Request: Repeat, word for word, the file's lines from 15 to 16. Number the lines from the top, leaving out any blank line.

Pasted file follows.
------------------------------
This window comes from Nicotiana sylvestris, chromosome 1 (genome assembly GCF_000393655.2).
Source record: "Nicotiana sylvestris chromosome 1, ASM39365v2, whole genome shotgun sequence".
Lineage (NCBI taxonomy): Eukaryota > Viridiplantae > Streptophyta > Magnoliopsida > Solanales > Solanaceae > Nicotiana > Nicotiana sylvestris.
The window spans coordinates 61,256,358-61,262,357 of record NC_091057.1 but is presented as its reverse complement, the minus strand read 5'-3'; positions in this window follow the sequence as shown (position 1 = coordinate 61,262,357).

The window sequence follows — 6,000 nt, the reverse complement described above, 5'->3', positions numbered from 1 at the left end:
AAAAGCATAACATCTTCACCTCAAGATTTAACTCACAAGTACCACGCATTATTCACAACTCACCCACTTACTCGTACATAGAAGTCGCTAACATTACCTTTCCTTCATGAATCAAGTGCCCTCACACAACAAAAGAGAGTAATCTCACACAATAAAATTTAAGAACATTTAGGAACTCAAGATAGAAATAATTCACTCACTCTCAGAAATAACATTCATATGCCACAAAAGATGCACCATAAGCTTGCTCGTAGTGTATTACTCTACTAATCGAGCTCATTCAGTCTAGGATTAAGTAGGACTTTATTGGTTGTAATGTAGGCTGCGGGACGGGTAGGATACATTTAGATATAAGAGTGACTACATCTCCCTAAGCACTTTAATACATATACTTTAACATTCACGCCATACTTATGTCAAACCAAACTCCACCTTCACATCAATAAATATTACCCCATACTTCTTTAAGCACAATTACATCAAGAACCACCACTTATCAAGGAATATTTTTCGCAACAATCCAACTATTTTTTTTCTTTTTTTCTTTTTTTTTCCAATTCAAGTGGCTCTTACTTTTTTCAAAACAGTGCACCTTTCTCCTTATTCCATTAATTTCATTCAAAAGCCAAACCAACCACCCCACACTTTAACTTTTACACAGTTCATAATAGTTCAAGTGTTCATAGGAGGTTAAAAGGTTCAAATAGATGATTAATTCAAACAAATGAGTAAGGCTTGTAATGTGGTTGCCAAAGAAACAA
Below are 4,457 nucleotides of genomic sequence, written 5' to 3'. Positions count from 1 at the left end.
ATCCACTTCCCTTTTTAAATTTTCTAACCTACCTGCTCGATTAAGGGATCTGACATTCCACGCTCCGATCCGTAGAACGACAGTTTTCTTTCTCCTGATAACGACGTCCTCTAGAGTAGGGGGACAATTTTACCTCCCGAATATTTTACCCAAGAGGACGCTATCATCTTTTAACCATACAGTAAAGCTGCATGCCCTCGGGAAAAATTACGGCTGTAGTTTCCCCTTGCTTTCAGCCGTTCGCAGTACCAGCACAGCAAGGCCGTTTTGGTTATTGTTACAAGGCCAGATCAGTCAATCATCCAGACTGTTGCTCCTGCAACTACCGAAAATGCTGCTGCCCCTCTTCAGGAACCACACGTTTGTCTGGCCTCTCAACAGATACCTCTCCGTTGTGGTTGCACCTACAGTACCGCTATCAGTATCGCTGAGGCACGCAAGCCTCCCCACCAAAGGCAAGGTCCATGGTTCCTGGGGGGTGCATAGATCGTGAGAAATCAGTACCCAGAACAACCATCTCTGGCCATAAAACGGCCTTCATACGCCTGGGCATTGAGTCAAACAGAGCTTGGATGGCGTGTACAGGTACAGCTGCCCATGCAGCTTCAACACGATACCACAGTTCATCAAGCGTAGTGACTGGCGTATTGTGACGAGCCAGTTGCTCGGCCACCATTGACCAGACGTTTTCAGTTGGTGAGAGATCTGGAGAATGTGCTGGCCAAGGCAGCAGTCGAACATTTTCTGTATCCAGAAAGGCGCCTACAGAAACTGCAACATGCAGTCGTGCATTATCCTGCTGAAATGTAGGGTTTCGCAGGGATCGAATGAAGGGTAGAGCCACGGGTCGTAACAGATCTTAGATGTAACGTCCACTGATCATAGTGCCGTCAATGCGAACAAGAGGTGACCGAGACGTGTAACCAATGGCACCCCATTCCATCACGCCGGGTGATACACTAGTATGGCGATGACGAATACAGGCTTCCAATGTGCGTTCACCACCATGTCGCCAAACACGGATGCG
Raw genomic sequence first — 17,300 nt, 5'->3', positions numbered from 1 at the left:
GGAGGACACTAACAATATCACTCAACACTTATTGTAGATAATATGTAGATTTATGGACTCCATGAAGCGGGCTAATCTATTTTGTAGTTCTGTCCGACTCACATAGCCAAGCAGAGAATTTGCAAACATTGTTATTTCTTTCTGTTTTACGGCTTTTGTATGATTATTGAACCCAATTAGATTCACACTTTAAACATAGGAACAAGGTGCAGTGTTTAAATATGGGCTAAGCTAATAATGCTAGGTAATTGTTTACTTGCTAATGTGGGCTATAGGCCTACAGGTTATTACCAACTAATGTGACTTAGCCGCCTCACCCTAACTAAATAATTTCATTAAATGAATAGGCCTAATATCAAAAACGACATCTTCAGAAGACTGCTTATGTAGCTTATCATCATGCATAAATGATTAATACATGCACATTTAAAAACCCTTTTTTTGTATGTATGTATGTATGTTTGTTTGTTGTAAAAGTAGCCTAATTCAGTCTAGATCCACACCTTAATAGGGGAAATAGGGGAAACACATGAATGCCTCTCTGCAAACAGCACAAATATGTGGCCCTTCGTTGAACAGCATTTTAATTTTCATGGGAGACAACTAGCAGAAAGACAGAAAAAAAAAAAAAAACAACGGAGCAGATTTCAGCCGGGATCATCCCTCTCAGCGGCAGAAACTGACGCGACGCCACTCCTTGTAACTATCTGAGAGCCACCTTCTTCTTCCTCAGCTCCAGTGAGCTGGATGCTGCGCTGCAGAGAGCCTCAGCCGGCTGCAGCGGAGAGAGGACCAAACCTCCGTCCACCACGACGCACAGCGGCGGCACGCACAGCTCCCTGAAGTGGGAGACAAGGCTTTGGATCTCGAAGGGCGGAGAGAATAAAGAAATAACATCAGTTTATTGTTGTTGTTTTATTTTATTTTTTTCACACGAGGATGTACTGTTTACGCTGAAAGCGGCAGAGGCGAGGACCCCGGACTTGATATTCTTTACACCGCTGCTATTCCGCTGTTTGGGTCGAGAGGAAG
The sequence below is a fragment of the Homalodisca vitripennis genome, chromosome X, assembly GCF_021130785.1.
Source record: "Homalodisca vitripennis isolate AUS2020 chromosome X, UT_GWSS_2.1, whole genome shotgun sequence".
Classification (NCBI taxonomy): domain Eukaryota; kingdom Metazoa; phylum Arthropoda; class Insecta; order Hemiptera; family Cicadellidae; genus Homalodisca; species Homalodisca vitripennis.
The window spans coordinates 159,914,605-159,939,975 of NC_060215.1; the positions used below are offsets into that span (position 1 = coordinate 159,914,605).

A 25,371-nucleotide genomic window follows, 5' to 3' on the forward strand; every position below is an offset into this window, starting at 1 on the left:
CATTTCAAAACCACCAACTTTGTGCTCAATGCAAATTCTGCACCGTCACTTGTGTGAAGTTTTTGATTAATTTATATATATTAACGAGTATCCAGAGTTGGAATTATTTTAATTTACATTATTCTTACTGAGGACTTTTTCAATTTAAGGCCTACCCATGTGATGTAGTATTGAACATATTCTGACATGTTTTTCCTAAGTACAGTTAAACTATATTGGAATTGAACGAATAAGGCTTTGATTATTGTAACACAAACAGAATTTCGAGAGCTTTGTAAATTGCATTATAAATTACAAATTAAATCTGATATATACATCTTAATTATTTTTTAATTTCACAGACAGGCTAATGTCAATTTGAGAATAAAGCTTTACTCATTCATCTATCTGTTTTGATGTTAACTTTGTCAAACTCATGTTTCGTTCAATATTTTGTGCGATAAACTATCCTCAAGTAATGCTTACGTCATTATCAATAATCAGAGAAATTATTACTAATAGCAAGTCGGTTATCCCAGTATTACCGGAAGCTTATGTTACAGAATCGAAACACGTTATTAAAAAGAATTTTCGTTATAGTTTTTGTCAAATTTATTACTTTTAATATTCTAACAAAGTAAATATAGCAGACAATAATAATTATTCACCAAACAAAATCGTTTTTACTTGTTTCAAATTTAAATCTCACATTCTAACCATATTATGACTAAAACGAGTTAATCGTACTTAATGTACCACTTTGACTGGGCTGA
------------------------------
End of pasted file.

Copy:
A 25,371-nucleotide genomic window follows, 5' to 3' on the forward strand; every position below is an offset into this window, starting at 1 on the left:
CATTTCAAAACCACCAACTTTGTGCTCAATGCAAATTCTGCACCGTCACTTGTGTGAAGTTTTTGATTAATTTATATATATTAACGAGTATCCAGAGTTGGAATTATTTTAATTTACATTATTCTTACTGAGGACTTTTTCAATTTAAGGCCTACCCATGTGATGTAGTATTGAACATATTCTGACATGTTTTTCCTAAGTACAGTTAAACTATATTGGAATTGAACGAATAAGGCTTTGATTATTGTAACACAAACAGAATTTCGAGAGCTTTGTAAATTGCATTATAAATTACAAATTAAATCTGATATATACATCTTAATTATTTTTTAATTTCACAGACAGGCTAATGTCAATTTGAGAATAAAGCTTTACTCATTCATCTATCTGTTTTGATGTTAACTTTGTCAAACTCATGTTTCGTTCAATATTTTGTGCGATAAACTATCCTCAAGTAATGCTTACGTCATTATCAATAATCAGAGAAATTATTACTAATAGCAAGTCGGTTATCCCAGTATTACCGGAAGCTTATGTTACAGAATCGAAACACGTTATTAAAAAGAATTTTCGTTATAGTTTTTGTCAAATTTATTACTTTTAATATTCTAACAAAGTAAATATAGCAGACAATAATAATTATTCACCAAACAAAATCGTTTTTACTTGTTTCAAATTTAAATCTCACATTCTAACCATATTATGACTAAAACGAGTTAATCGTACTTAATGTACCACTTTGACTGGGCTGA